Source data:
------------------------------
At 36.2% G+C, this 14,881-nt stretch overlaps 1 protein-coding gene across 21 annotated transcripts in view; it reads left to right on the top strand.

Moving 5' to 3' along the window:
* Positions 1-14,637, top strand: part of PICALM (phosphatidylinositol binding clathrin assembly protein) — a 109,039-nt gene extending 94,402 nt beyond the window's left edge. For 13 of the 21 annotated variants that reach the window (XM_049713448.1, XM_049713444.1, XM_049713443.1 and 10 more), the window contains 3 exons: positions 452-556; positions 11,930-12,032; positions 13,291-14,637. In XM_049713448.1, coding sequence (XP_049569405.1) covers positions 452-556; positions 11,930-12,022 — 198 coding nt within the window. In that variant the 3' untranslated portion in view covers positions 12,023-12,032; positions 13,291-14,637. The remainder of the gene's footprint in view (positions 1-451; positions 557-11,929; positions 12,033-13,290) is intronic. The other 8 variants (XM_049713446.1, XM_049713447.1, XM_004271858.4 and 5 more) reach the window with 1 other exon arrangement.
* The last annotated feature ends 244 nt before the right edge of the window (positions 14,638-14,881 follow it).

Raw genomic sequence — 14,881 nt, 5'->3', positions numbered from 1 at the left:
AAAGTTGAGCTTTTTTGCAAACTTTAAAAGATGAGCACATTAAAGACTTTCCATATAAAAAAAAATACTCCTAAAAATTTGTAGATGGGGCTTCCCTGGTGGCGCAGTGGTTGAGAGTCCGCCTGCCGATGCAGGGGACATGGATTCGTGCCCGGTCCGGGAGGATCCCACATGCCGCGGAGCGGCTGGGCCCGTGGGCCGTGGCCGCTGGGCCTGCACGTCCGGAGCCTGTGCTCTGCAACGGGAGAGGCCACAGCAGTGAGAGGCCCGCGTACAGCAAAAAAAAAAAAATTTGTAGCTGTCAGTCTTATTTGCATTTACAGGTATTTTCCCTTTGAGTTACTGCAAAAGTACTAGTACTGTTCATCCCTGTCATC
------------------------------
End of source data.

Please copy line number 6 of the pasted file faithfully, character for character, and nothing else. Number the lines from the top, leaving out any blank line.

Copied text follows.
AAAGTTGAGCTTTTTTGCAAACTTTAAAAGATGAGCACATTAAAGACTTTCCATATAAAAAAAAATACTCCTAAAAATTTGTAGATGGGGCTTCCCTGGTGGCGCAGTGGTTGAGAGTCCGCCTGCCGATGCAGGGGACATGGATTCGTGCCCGGTCCGGGAGGATCCCACATGCCGCGGAGCGGCTGGGCCCGTGGGCCGTGGCCGCTGGGCCTGCACGTCCGGAGCCTGTGCTCTGCAACGGGAGAGGCCACAGCAGTGAGAGGCCCGCGTACAGCAAAAAAAAAAAAATTTGTAGCTGTCAGTCTTATTTGCATTTACAGGTATTTTCCCTTTGAGTTACTGCAAAAGTACTAGTACTGTTCATCCCTGTCATC